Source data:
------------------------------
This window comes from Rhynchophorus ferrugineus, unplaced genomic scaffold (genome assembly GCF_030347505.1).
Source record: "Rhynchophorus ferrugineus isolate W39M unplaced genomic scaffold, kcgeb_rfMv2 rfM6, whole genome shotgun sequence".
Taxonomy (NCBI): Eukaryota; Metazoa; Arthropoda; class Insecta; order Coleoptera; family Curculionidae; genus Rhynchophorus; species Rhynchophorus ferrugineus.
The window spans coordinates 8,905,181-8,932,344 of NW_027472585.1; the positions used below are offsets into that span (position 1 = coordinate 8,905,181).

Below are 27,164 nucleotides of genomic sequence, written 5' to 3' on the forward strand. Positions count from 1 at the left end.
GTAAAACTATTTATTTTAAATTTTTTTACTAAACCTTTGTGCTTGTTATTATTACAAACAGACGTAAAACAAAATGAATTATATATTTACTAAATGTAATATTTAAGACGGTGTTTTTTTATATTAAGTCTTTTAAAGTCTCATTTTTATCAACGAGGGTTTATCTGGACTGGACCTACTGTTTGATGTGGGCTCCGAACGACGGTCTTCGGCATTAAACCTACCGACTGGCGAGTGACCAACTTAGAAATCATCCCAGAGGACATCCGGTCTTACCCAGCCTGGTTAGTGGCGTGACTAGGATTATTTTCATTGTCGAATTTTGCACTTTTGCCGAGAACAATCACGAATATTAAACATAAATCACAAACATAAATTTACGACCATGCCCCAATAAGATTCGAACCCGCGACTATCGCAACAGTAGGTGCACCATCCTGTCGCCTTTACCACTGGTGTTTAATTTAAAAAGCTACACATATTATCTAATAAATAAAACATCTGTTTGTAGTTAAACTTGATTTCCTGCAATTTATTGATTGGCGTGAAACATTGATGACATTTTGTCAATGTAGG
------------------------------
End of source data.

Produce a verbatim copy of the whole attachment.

This window comes from Rhynchophorus ferrugineus, unplaced genomic scaffold (genome assembly GCF_030347505.1).
Source record: "Rhynchophorus ferrugineus isolate W39M unplaced genomic scaffold, kcgeb_rfMv2 rfM6, whole genome shotgun sequence".
Taxonomy (NCBI): Eukaryota; Metazoa; Arthropoda; class Insecta; order Coleoptera; family Curculionidae; genus Rhynchophorus; species Rhynchophorus ferrugineus.
The window spans coordinates 8,905,181-8,932,344 of NW_027472585.1; the positions used below are offsets into that span (position 1 = coordinate 8,905,181).

Below are 27,164 nucleotides of genomic sequence, written 5' to 3' on the forward strand. Positions count from 1 at the left end.
GTAAAACTATTTATTTTAAATTTTTTTACTAAACCTTTGTGCTTGTTATTATTACAAACAGACGTAAAACAAAATGAATTATATATTTACTAAATGTAATATTTAAGACGGTGTTTTTTTATATTAAGTCTTTTAAAGTCTCATTTTTATCAACGAGGGTTTATCTGGACTGGACCTACTGTTTGATGTGGGCTCCGAACGACGGTCTTCGGCATTAAACCTACCGACTGGCGAGTGACCAACTTAGAAATCATCCCAGAGGACATCCGGTCTTACCCAGCCTGGTTAGTGGCGTGACTAGGATTATTTTCATTGTCGAATTTTGCACTTTTGCCGAGAACAATCACGAATATTAAACATAAATCACAAACATAAATTTACGACCATGCCCCAATAAGATTCGAACCCGCGACTATCGCAACAGTAGGTGCACCATCCTGTCGCCTTTACCACTGGTGTTTAATTTAAAAAGCTACACATATTATCTAATAAATAAAACATCTGTTTGTAGTTAAACTTGATTTCCTGCAATTTATTGATTGGCGTGAAACATTGATGACATTTTGTCAATGTAGG